A report from the Assessment and Qualification Alliances is encouraging universities in Britain to take another look at students from poorly-performing schools. Dr. Neil Stringer, who authored the report, said that research shows no performance difference at university levels between those who took and passed their A-levels at the best schools, and those who took the test at schools lower down on the league tables.
As an example, Stringer cited the policy of the University of London St. George' medical school which has not started offering admission to students with A-level scores of BBC if they scored 60% better than the average student at their previous school.
Students admitted via the St. George's program – called the adjusted-criteria scheme – perform just as well on their studies as their peers who were admitted with higher scores.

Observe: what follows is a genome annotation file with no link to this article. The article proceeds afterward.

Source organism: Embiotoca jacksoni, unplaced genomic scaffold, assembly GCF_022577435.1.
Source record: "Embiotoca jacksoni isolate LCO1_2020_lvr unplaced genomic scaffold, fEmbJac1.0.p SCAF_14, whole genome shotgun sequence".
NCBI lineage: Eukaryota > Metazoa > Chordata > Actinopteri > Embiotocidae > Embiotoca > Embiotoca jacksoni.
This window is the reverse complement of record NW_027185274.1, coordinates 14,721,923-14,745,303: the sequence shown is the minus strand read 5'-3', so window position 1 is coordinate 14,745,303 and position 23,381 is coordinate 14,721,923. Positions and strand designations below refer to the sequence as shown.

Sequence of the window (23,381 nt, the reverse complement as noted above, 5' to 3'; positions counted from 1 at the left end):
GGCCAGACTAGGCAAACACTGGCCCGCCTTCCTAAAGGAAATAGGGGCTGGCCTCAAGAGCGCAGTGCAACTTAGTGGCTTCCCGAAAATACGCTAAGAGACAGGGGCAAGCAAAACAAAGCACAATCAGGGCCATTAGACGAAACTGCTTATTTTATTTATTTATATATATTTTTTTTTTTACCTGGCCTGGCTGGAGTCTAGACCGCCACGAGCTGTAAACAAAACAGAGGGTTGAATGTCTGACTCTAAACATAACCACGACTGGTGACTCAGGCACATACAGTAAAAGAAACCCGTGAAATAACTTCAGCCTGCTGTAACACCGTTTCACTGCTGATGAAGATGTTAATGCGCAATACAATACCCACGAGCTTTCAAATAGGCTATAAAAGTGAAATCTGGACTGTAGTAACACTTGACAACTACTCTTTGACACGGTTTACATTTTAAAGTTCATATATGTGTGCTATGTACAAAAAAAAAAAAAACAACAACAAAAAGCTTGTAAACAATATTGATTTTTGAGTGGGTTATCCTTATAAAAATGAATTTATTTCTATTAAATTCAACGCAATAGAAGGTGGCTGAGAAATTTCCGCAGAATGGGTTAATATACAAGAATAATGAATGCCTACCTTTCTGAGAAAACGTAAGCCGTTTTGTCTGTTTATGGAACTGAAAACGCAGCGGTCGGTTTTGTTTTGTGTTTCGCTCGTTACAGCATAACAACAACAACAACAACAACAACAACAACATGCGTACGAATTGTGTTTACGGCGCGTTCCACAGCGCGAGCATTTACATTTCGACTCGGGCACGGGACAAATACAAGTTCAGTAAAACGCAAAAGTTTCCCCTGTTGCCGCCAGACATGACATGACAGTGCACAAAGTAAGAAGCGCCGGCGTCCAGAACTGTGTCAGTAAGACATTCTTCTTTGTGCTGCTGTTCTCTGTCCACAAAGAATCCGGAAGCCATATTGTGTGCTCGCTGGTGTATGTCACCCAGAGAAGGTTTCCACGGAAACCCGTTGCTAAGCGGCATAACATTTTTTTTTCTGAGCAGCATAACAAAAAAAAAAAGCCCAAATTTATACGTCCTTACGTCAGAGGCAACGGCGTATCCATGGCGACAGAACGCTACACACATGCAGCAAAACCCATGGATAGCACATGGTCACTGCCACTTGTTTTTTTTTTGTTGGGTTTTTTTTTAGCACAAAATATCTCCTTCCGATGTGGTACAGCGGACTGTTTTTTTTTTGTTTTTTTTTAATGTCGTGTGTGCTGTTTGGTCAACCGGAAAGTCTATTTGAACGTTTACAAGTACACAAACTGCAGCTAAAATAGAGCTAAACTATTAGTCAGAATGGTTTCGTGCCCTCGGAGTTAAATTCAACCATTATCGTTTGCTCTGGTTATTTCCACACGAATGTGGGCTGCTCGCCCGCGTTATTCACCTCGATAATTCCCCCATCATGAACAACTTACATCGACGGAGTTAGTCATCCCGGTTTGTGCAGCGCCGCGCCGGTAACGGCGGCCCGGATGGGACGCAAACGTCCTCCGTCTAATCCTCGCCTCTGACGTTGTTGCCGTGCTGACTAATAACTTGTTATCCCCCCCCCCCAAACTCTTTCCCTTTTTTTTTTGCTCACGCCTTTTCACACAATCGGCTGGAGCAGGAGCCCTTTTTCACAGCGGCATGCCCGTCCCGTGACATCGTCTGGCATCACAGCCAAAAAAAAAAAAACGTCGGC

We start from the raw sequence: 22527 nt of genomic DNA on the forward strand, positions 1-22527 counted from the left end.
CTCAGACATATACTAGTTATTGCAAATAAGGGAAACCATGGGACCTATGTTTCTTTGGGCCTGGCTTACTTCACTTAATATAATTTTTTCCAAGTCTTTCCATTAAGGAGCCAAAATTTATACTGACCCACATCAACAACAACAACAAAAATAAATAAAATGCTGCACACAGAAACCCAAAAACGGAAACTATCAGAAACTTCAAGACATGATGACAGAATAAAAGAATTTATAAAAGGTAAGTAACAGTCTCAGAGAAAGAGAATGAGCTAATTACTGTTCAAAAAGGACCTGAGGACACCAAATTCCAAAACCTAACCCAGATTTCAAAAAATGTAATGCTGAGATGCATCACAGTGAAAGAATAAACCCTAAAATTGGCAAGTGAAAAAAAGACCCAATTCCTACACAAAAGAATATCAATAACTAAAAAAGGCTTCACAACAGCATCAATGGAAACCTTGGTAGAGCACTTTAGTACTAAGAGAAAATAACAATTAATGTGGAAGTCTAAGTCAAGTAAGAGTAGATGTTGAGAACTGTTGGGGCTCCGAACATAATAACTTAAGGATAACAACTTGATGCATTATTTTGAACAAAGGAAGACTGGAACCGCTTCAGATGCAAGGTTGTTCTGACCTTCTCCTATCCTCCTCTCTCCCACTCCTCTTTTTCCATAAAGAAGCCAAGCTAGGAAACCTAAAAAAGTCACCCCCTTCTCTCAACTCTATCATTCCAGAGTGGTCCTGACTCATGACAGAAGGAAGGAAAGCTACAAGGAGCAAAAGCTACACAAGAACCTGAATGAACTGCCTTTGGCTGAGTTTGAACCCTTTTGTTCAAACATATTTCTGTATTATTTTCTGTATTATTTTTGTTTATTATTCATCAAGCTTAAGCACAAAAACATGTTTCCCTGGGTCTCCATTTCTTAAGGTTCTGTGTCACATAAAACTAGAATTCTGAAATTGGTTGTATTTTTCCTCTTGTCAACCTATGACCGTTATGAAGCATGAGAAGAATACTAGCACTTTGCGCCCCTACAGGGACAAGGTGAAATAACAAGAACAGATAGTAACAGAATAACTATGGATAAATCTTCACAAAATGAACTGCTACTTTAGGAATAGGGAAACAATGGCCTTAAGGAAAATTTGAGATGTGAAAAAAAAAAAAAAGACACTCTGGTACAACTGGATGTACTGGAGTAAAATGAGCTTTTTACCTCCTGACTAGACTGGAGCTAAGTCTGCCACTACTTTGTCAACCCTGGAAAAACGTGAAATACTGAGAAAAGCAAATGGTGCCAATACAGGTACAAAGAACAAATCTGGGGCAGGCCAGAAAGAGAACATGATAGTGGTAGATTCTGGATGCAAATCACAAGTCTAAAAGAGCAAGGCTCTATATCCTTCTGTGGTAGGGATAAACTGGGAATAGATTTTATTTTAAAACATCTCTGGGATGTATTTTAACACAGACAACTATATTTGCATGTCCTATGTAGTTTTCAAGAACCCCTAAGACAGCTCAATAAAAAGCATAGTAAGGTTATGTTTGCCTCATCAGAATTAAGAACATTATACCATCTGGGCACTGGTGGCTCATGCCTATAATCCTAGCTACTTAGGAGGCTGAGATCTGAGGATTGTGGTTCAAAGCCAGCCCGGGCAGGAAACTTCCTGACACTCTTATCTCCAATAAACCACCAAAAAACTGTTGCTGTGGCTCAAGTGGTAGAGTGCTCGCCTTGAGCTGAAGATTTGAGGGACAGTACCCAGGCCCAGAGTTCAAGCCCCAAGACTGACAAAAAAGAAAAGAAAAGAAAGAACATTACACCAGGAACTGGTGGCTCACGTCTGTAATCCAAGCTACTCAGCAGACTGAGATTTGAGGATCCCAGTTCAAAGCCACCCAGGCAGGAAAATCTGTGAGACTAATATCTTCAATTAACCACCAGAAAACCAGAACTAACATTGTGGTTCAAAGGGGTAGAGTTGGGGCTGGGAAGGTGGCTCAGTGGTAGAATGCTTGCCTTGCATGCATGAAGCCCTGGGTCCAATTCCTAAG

This strongly suggests that students admitted through the adjusted-criteria scheme learned enough at A-level and are able enough learners to compete successfully with students who achieved higher A-level grades under more favourable circumstances."
Stringer plans to have the paper read at party conferences so that politicians can start thinking how to best serve students who show academic potentials at lower-tier schools.
Mark Dawe, chief executive of the Oxford Cambridge and RSA Examinations, however, doesn't agree with AQA's conclusions or proposals. He argues that building in such a "step up" into the universities' admissions policies will diminish the value of A-levels as an objective measuring tool.
"Furthermore, there are so many ways in which you could rank students that arbitrarily picking out one method alone could not possibly deal with the challenge."
Toby Young, writing in The Telegraph, is also negative on the idea. He believes that instead of expanding opportunities for poorer kids, it will actually make social mobility more difficult in the long run, since the program would favor middle- and upper-class students. He argues that the best way to help level the gap between private and public school kids is not to offer some of them a handicap, but instead to increase the difficulty of the exams themselves.